Up until 1919 most rental properties were owned and rented by private landlords in one way or another. Then Lloyd George’s government required councils to provide “Homes for Heroes” with a new law introduced in 1919. It was not until after World War 2 that the building of council houses began in earnest with the Atlee’ government and for the next couple of decades to come we were building over 300,000 houses per year.
These houses were rented at a rent we would consider today at below market value. Private landlords generally owned these properties outright and therefore had no mortgage costs to cover. It was therefore the preserve of the wealthy looking for a secure asset to park their money. Hence the term “safe as houses.” Yet it’s interesting to note that even for some of this period no one wanted to buy houses as they no longer regarded them as a safe bet.Join our membership site for FREE!
On a personal note my grandfather was able to buy up several blocks of flats at knock down prices in the 1930’s
There were also other reasons it was not attractive to be a private landlord apart from rents being low as a tenant was a tenant for life. Once they were in they were in unless they decided not to be in.
What do I mean?
When they signed the lease, it was their home for as long as they wanted it to be and they could under certain circumstances pass the rental on to a family member. Let me give you an example. Let’s suppose a husband and wife have a son or daughter that stays at home and never moves out. Then at some point their parents die while the son or daughter are living there. The son or daughter could choose to stay on in the property and there was nothing the landlord could do to remove them from the property.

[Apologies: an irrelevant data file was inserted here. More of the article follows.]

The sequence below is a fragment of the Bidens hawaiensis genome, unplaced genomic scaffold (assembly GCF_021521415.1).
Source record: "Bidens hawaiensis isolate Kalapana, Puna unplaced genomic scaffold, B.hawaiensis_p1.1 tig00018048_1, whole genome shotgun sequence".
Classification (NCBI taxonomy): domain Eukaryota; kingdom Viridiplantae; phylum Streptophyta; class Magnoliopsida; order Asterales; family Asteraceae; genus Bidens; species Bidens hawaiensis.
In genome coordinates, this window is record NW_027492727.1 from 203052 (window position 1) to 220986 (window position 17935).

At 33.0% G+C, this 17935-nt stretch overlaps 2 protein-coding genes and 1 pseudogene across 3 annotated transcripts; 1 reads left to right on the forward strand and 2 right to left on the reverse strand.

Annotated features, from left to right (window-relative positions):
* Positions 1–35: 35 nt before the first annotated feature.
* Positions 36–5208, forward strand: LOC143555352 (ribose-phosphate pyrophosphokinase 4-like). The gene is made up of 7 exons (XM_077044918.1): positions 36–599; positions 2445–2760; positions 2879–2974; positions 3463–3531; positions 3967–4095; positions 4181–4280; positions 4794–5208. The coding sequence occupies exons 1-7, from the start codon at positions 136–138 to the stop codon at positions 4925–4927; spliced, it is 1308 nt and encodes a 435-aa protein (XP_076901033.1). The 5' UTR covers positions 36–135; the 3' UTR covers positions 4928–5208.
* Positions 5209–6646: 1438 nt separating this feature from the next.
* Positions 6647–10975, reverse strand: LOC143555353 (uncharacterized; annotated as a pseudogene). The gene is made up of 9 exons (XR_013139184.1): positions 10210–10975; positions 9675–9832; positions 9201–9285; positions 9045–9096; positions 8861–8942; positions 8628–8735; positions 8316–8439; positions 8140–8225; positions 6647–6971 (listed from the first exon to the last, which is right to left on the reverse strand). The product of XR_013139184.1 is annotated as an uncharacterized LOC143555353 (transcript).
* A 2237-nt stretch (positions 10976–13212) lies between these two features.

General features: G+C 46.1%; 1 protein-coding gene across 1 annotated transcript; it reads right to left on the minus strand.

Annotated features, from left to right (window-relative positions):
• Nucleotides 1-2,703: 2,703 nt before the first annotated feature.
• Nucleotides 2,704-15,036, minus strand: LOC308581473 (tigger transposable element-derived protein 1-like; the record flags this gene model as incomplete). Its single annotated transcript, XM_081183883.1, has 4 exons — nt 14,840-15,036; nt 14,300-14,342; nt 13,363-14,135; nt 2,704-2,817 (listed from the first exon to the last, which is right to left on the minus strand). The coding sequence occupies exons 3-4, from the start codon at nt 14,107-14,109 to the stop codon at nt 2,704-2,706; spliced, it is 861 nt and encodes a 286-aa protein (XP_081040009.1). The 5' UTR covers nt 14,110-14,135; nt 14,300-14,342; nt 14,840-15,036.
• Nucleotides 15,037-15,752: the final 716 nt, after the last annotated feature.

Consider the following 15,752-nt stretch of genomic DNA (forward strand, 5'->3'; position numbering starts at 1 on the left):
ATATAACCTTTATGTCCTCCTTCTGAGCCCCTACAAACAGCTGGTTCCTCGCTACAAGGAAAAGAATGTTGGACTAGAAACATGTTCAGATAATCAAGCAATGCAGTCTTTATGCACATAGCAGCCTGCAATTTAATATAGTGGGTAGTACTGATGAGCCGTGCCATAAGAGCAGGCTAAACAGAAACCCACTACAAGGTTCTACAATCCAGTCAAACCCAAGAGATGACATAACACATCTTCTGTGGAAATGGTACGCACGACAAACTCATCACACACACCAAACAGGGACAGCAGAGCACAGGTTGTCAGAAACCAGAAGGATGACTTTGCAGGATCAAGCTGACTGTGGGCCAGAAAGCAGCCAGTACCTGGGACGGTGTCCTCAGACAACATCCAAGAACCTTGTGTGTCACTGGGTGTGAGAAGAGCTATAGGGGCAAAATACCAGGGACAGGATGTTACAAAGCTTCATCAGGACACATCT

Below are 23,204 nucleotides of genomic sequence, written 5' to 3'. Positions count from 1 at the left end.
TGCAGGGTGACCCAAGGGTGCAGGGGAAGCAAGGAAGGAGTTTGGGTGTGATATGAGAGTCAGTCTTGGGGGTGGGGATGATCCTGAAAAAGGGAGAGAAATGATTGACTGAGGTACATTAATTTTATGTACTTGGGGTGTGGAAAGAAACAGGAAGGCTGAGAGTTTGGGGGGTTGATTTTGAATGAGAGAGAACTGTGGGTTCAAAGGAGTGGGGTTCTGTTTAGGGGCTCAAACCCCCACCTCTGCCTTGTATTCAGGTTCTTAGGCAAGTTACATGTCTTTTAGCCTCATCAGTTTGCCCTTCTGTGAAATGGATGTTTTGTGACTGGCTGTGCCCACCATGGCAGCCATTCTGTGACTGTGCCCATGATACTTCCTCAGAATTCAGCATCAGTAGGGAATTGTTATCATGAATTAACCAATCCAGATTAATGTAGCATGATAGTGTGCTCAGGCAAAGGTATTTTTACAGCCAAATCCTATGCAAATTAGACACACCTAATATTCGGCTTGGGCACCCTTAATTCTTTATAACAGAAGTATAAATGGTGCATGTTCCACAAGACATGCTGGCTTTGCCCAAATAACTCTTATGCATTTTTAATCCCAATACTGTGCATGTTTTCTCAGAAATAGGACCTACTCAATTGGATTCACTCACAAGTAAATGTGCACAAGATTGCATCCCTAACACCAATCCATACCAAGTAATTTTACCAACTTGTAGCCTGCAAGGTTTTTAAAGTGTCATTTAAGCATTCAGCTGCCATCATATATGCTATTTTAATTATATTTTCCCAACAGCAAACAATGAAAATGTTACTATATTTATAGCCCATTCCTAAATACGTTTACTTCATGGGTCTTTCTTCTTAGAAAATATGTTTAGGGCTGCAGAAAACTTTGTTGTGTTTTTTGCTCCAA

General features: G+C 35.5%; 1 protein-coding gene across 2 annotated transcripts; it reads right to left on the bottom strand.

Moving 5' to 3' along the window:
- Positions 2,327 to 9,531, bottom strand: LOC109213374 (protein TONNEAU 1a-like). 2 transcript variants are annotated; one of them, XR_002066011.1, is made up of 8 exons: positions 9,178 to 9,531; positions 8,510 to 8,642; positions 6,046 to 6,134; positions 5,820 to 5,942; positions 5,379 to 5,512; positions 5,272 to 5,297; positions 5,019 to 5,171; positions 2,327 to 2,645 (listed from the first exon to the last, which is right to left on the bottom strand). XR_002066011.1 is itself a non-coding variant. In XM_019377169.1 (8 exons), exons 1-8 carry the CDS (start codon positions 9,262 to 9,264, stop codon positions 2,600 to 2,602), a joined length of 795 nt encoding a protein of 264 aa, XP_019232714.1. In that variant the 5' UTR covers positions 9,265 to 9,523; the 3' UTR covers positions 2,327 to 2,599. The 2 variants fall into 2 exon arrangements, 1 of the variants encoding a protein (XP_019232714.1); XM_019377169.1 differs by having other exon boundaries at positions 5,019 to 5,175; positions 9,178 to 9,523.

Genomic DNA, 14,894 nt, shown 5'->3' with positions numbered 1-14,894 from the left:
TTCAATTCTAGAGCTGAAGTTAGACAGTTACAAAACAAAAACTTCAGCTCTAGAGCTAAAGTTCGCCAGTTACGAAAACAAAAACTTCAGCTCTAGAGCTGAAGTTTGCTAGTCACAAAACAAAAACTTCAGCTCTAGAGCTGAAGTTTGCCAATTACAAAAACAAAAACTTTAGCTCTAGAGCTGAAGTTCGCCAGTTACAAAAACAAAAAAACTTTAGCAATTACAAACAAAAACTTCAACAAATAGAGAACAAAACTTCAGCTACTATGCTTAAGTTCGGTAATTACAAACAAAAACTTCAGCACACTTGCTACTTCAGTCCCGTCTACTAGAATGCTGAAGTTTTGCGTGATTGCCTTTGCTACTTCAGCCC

Rental properties were therefore difficult to sell as they would have to be sold with sitting tenants and this created downward pressure on the house value. Additionally, if the tenant felt that the rent being charged was unfair then they could apply to a rent tribunal to review the rent who would then look at market comparable rents, which was usually council houses and often impose a lower rental figure which the landlord was legally bound to honour.
The only mortgage products available in those days were through building societies and they only lent to private individuals for private residency. After all that was the founding principle of building societies and you had to be a saver as well as a borrower with them. I remember a very uncomfortable interview with a building society manager when applying for a mortgage in the 1970’s when he demanded to know why he should lend to me when I had only been a saver with them for a couple of years.
There was however an alternative rental market that was more favourable where homeowners would let out rooms in their house by taking in a lodger who would often share a room and have breakfast and dinner provided for them.Join our membership site for FREE!
Then there were furnished lets multiples most popular with students and young professionals. This was where a single room was let out in a property and was the model I pursued in the 1970’ and early 1980’s. This most closely resembles HMO’s today. However, mortgages were still not available for these properties other than commercial loans at high interest rates.
This was in stark contrast to the rental market in the US which was and is predominantly private landlords who rent out at commercial rents that cover all cost and make a good cashflow. These are single family homes and apartment complexes with managers on site to look after all aspects from finding tenants, collecting rents and with their own dedicated maintenance staff and in the more upmarket complexes providing concierge services.
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